Culture

Trump tweets up a storm after accusations emerge

Commentary: One of the biggest trending topics on Twitter concerns the president-elect. So much so that he invokes Russia and Nazi Germany in response.

Technically Incorrect offers a slightly twisted take on the tech that's taken over our lives.


Under pressure?

Spencer Platt, Getty Images

Donald Trump can normally dismiss people and issues with one or two tweets.

When he decides to spend five on a subject, you feel it might be both serious and difficult.

On Tuesday, BuzzFeed published a report alleging Russia had collected compromising information about the president-elect. (CNET hasn't verified details of those allegations.)

You've possibly heard about some of these allegations. They suggest a rather intimate relationship between Trump and Russia, one that is less a casual fling and more a going-steady kind of thing.

The suggestion was Russia has enough personal information on Trump to be able to influence his governance.

Soon after it emerged, the unsubstantiated report received a Trump retort: "FAKE NEWS -- A TOTAL POLITICAL WITCH HUNT!"

Sadly, fake news has infiltrated the web and human thought to a considerable extent. Deciding what's real, what's fake and what's half-baked isn't always easy.

So it was little surprise that Trump followed up this tweet with another on Tuesday: "'BuzzFeed Runs Unverifiable Trump-Russia Claims' #FakeNews."

To this, he added a link to the story that carried this headline. It was from a little-known publication called LifeZette, whose stated mission is to offer "Life. Explained." Now that, some might say, is a little too lofty a goal for our current times. Oh, LifeZette's editor-in-chief is Laura Ingraham, a right-wing radio personality who was reportedly among those being considered to serve as Trump's press secretary.

Twitter, of course, is one of the president-elect's favorite ways to reach the people. He has 19.5 million followers, a little less than a third of the 63 million votes he received. He follows just a handful of accounts, many of which share his surname.

Even Donald Trump occasionally can't get ahead of the combustible lifeform known as Twitter, however.

Soon he was subjected to barbs aimed at particular personal proclivities described in the report. Soon, there were suggestions the intelligence agencies were taking this report cautiously, but seriously. They had, CNN reported, presented its details to both President Obama and Trump himself.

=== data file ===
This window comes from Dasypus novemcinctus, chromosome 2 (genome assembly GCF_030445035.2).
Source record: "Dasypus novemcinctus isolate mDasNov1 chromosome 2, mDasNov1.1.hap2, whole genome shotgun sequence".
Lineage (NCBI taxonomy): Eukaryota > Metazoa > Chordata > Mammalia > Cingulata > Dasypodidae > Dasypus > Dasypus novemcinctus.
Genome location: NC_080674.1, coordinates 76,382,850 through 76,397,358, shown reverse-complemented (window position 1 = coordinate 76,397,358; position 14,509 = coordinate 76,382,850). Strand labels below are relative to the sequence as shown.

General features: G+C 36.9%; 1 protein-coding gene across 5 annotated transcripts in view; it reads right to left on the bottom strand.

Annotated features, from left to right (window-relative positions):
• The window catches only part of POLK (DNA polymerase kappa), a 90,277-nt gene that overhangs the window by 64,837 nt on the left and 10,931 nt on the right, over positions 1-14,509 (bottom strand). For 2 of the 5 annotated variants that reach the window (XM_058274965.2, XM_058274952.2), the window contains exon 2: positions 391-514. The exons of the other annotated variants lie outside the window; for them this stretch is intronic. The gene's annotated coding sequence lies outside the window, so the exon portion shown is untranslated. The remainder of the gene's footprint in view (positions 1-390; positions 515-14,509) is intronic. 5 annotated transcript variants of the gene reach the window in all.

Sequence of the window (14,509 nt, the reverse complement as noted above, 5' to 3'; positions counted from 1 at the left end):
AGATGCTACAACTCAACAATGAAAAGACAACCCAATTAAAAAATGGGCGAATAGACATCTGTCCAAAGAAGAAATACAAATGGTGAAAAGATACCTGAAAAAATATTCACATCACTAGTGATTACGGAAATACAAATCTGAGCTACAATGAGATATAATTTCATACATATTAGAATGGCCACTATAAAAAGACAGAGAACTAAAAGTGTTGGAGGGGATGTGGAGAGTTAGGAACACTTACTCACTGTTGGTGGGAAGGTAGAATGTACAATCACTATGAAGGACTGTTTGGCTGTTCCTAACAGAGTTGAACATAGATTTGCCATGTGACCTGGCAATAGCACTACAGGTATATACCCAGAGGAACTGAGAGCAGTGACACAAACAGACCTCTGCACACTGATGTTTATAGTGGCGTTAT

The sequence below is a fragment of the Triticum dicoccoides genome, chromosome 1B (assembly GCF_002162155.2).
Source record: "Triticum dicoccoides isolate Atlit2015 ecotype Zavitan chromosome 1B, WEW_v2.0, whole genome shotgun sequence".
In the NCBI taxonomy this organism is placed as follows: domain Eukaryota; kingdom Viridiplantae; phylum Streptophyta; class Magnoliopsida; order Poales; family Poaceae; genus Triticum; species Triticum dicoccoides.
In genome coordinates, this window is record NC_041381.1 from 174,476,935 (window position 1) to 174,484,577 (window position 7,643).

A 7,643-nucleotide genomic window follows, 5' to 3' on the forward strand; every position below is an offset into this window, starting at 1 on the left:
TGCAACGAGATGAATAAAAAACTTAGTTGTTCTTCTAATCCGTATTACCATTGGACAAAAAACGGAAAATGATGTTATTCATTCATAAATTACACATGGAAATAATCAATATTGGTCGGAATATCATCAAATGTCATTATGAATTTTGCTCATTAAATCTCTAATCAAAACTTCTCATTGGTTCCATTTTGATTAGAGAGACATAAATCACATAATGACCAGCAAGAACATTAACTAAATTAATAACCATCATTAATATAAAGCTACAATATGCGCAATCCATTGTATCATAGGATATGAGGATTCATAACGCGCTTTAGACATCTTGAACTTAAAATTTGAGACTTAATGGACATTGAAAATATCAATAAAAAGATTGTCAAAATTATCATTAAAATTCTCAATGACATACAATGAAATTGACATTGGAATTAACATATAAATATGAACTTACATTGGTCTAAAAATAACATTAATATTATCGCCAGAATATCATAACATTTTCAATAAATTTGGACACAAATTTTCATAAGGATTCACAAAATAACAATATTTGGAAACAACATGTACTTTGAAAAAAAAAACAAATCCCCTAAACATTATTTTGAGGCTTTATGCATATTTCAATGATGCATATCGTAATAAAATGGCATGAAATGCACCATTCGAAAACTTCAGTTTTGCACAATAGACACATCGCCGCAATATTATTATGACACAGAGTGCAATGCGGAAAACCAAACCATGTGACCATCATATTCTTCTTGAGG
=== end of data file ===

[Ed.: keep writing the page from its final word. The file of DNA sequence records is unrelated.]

On Wednesday, just ahead of his first press conference in almost six months, Trump couldn't let the issue go.

"Russia just said the unverified report paid for by political opponents is "A COMPLETE AND TOTAL FABRICATION, UTTER NONSENSE." Very unfair!" he tweeted.

Regular Trump watchers would notice the use of many capital letters again. These usually suggest that the president-elect is quite unhappy. Taking Russia's word for anything, though -- especially when it comes to something of which Russia is itself accused -- might not be wise.

Even Rex Tillerson, Trump's nominee for Secretary of State, knows this. He called Russia a "danger" to the US in a confirmation hearing on Wednesday.

Trump, though, wasn't done tweeting about Russia.

"Russia has never tried to use leverage over me. I HAVE NOTHING TO DO WITH RUSSIA -- NO DEALS, NO LOANS, NO NOTHING!" he offered. There go those CAPS again. And, on Twitter, there came the links that implied the Trump Organization has significant dealing with Russia.

Trump's final tweet on this latest disturbing twist in the saga was the most odd.

"Intelligence agencies should never have allowed this fake news to 'leak' into the public. One last shot at me. Are we living in Nazi Germany?" he insisted.

There's no evidence that intelligence agencies did leak this allegedly fake news. Moreover, Trump himself has occasionally expressed a fondness for leaks. It was he who, on the campaign trail, uttered the immortal line: "I love WikiLeaks."

Some, though, might have paused at Trump's reference to Nazi Germany. I'm not aware that Nazi Germany was known as a place where fake news had a habit of leaking. Worse, some might observe, comparing America to Nazi Germany is riven with distaste.

The New York Daily News quoted Steven Goldstein, executive director of the Anne Frank Center for Mutual Respect, as saying: "It is a despicable insult to Holocaust survivors around the world, and to the nation he is about to lead, that Donald Trump compares America to Nazi Germany."

As five tweets fly and the political waters get ever murkier, it's tempting to use Trump's own vernacular: "There's something going on."

But what? And how will we ever know? From a substantiated report? Or from Twitter?